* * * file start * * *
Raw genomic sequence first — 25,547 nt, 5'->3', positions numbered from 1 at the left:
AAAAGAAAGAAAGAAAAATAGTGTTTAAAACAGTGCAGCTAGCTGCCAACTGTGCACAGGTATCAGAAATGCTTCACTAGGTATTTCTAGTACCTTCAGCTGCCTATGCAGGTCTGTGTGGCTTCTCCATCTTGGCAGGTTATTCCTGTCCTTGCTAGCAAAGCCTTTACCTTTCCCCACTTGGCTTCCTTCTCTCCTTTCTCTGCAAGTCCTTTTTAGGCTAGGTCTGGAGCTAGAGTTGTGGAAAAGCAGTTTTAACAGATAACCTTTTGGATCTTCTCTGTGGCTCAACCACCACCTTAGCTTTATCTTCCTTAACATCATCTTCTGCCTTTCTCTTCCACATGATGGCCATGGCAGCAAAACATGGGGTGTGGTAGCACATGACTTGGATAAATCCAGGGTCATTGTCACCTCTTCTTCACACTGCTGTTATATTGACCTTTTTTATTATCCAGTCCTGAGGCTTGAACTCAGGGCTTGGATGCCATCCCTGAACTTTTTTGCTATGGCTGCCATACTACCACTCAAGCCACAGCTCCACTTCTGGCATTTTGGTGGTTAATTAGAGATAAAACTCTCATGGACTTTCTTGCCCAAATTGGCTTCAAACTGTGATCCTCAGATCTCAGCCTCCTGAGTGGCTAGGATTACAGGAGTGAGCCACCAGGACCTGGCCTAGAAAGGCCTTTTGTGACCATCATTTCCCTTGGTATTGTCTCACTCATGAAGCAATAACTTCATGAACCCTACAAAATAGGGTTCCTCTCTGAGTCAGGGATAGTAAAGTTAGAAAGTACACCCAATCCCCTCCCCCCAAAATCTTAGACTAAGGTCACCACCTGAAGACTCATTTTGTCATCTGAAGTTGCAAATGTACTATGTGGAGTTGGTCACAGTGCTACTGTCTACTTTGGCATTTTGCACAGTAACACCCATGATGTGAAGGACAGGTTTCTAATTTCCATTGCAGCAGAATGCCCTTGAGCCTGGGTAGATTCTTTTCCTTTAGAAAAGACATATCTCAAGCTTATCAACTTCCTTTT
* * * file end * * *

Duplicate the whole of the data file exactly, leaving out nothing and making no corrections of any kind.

Raw genomic sequence first — 25,547 nt, 5'->3', positions numbered from 1 at the left:
AAAAGAAAGAAAGAAAAATAGTGTTTAAAACAGTGCAGCTAGCTGCCAACTGTGCACAGGTATCAGAAATGCTTCACTAGGTATTTCTAGTACCTTCAGCTGCCTATGCAGGTCTGTGTGGCTTCTCCATCTTGGCAGGTTATTCCTGTCCTTGCTAGCAAAGCCTTTACCTTTCCCCACTTGGCTTCCTTCTCTCCTTTCTCTGCAAGTCCTTTTTAGGCTAGGTCTGGAGCTAGAGTTGTGGAAAAGCAGTTTTAACAGATAACCTTTTGGATCTTCTCTGTGGCTCAACCACCACCTTAGCTTTATCTTCCTTAACATCATCTTCTGCCTTTCTCTTCCACATGATGGCCATGGCAGCAAAACATGGGGTGTGGTAGCACATGACTTGGATAAATCCAGGGTCATTGTCACCTCTTCTTCACACTGCTGTTATATTGACCTTTTTTATTATCCAGTCCTGAGGCTTGAACTCAGGGCTTGGATGCCATCCCTGAACTTTTTTGCTATGGCTGCCATACTACCACTCAAGCCACAGCTCCACTTCTGGCATTTTGGTGGTTAATTAGAGATAAAACTCTCATGGACTTTCTTGCCCAAATTGGCTTCAAACTGTGATCCTCAGATCTCAGCCTCCTGAGTGGCTAGGATTACAGGAGTGAGCCACCAGGACCTGGCCTAGAAAGGCCTTTTGTGACCATCATTTCCCTTGGTATTGTCTCACTCATGAAGCAATAACTTCATGAACCCTACAAAATAGGGTTCCTCTCTGAGTCAGGGATAGTAAAGTTAGAAAGTACACCCAATCCCCTCCCCCCAAAATCTTAGACTAAGGTCACCACCTGAAGACTCATTTTGTCATCTGAAGTTGCAAATGTACTATGTGGAGTTGGTCACAGTGCTACTGTCTACTTTGGCATTTTGCACAGTAACACCCATGATGTGAAGGACAGGTTTCTAATTTCCATTGCAGCAGAATGCCCTTGAGCCTGGGTAGATTCTTTTCCTTTAGAAAAGACATATCTCAAGCTTATCAACTTCCTTTT